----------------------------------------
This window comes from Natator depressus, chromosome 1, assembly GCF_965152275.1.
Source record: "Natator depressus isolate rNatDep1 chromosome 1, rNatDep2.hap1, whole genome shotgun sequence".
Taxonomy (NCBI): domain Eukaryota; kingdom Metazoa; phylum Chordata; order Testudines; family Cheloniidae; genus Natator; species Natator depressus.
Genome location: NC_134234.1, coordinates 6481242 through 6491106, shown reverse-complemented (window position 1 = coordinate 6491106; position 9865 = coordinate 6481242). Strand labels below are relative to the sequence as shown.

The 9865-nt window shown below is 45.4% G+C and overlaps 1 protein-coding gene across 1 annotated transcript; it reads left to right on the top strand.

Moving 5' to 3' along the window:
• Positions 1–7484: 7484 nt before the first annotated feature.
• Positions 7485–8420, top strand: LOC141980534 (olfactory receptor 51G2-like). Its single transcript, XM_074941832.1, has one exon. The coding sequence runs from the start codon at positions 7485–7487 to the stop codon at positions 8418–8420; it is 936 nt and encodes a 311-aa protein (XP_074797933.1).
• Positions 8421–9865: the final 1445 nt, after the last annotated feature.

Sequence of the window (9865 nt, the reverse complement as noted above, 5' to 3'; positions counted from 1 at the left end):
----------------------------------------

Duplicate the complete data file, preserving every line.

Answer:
This window comes from Natator depressus, chromosome 1, assembly GCF_965152275.1.
Source record: "Natator depressus isolate rNatDep1 chromosome 1, rNatDep2.hap1, whole genome shotgun sequence".
Taxonomy (NCBI): domain Eukaryota; kingdom Metazoa; phylum Chordata; order Testudines; family Cheloniidae; genus Natator; species Natator depressus.
Genome location: NC_134234.1, coordinates 6481242 through 6491106, shown reverse-complemented (window position 1 = coordinate 6491106; position 9865 = coordinate 6481242). Strand labels below are relative to the sequence as shown.

The 9865-nt window shown below is 45.4% G+C and overlaps 1 protein-coding gene across 1 annotated transcript; it reads left to right on the top strand.

Moving 5' to 3' along the window:
• Positions 1–7484: 7484 nt before the first annotated feature.
• Positions 7485–8420, top strand: LOC141980534 (olfactory receptor 51G2-like). Its single transcript, XM_074941832.1, has one exon. The coding sequence runs from the start codon at positions 7485–7487 to the stop codon at positions 8418–8420; it is 936 nt and encodes a 311-aa protein (XP_074797933.1).
• Positions 8421–9865: the final 1445 nt, after the last annotated feature.

Sequence of the window (9865 nt, the reverse complement as noted above, 5' to 3'; positions counted from 1 at the left end):